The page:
John Sergeant (priest)

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John Sergeant (1623–1707 or 1710) was an English Roman Catholic priest, controversialist and theologian.

Life[edit]

He was son of William Sergeant, a yeoman in Barrow-upon-Humber, Lincolnshire, and was admitted in 1639 as a sub-sizar at St John's College, Cambridge, graduating in 1643.[1] On the recommendation of William Beale he was appointed secretary to Thomas Morton, the Anglican Bishop of Durham, time he spent on transcriptions of the Church Fathers. A year or so later, he converted to Catholicism as result of his studies.[2]

He subsequently moved to the English College, Lisbon. He studied theology and in 1650 was ordained as a Catholic priest. He subsequently taught at the college until 1652, when he became procurator and prefect of studies. From 1653 to 1654, he worked as a priest in England before returning to Lisbon where he resumed his earlier work and taught philosophy. In 1655 he was elected canon and appointed as secretary. For the next twenty years he was actively engaged in controversy, both with Anglicans such as the bishops Edward Stillingfleet and John Tillotson, and Catholics who differed from Thomas White.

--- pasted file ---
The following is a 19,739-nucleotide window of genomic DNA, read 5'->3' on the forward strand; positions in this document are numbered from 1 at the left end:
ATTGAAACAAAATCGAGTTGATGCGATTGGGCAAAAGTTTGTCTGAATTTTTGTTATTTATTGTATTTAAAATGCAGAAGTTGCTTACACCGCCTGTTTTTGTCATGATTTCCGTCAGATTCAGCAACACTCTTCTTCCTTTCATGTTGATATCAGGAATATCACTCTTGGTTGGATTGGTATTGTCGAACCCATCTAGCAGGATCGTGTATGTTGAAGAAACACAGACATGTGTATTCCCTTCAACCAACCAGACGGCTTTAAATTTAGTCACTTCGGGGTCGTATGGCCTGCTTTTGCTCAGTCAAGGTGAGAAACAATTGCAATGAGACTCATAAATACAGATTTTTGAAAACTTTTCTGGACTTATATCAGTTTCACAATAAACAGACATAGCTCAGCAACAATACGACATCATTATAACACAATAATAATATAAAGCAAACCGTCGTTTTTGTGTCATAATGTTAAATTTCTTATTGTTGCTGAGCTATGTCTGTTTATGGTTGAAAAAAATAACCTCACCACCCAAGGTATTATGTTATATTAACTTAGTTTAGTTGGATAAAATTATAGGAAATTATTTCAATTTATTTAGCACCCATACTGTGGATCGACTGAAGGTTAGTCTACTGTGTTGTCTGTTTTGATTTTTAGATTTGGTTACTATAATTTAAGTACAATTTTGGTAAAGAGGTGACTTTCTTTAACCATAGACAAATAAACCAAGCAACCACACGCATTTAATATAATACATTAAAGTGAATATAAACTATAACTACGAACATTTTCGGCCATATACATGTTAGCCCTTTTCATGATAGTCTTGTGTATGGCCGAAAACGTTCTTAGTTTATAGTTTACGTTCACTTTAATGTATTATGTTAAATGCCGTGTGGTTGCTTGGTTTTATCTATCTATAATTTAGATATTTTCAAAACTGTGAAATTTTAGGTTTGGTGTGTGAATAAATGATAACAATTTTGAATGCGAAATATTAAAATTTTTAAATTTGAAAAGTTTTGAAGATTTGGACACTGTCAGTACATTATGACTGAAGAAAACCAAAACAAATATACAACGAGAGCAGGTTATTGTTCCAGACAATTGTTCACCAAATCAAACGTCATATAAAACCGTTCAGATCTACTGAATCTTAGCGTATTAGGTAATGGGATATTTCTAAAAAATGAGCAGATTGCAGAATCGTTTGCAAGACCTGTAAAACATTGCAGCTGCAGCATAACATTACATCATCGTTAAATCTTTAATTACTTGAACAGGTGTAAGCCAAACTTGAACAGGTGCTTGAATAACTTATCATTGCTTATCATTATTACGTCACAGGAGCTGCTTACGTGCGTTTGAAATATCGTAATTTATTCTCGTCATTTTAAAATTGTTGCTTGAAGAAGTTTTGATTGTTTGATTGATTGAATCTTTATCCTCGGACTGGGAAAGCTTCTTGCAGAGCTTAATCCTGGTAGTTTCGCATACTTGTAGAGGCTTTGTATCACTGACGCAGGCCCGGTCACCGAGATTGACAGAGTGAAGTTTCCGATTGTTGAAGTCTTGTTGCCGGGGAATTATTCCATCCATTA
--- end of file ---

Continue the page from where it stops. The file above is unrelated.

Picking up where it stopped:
At the time of the Oates Plot he entered into communication with the Privy Council which greatly scandalized the Catholics. This arose from his opposition to Jesuit influence in the English Catholic Church. He avoided arrest by passing as a physician under the names of Dodd, Holland, and Smith. There is an original painting of him at Ushaw College, in Durham.

Works[edit]

He was reportedly difficult to work with, saying and writing many things that offended even his co-religionists.[3] He was a voluminous writer, leaving over fifty works, either published or in manuscript.

His three philosophical works, written late in life, were:

1. The Method to Science. London, 1696.

2. Solid Philosophy Asserted, Against the Fancies of the Ideists: or, The Method to Science Farther Illustrated. With Reflexions on Mr. Locke's Essay concerning Human Understanding. London, 1697.

3. Transnatural Philosophy, or Metaphysicks: Demonstrating the Essences and Operations of all Beings whatever, which gives the Principles to all other Sciences. And shewing the perfect Conformity of Christian Faith to Right Reason, and the Unreason ableness of Atheists, Deists, Anti-trinitarians, and other Sectaries. London, 1700.

References[edit]

  • Dorothea Crook, John Sergeant And His Circle - A Study Of Three Seventeenth Century English Aristotelians, EJ Brill, 1993. Describes his work and philosophy.
  • Journal of the House of Commons: volume 9: 1667-1687 (1802), pp. 710-712. Accessed 23 July 2009.

Notes[edit]

  1. ^ "Sergeant, John (SRGT639J)". A Cambridge Alumni Database. University of Cambridge. 
  2. ^  "Sergeant, John". Dictionary of National Biography. London: Smith, Elder & Co. 1885–1900. 
  3. ^ Wikisource-logo.svg Burton, Edwin (1913). "John Sergeant". Catholic Encyclopedia. New York: Robert Appleton Company.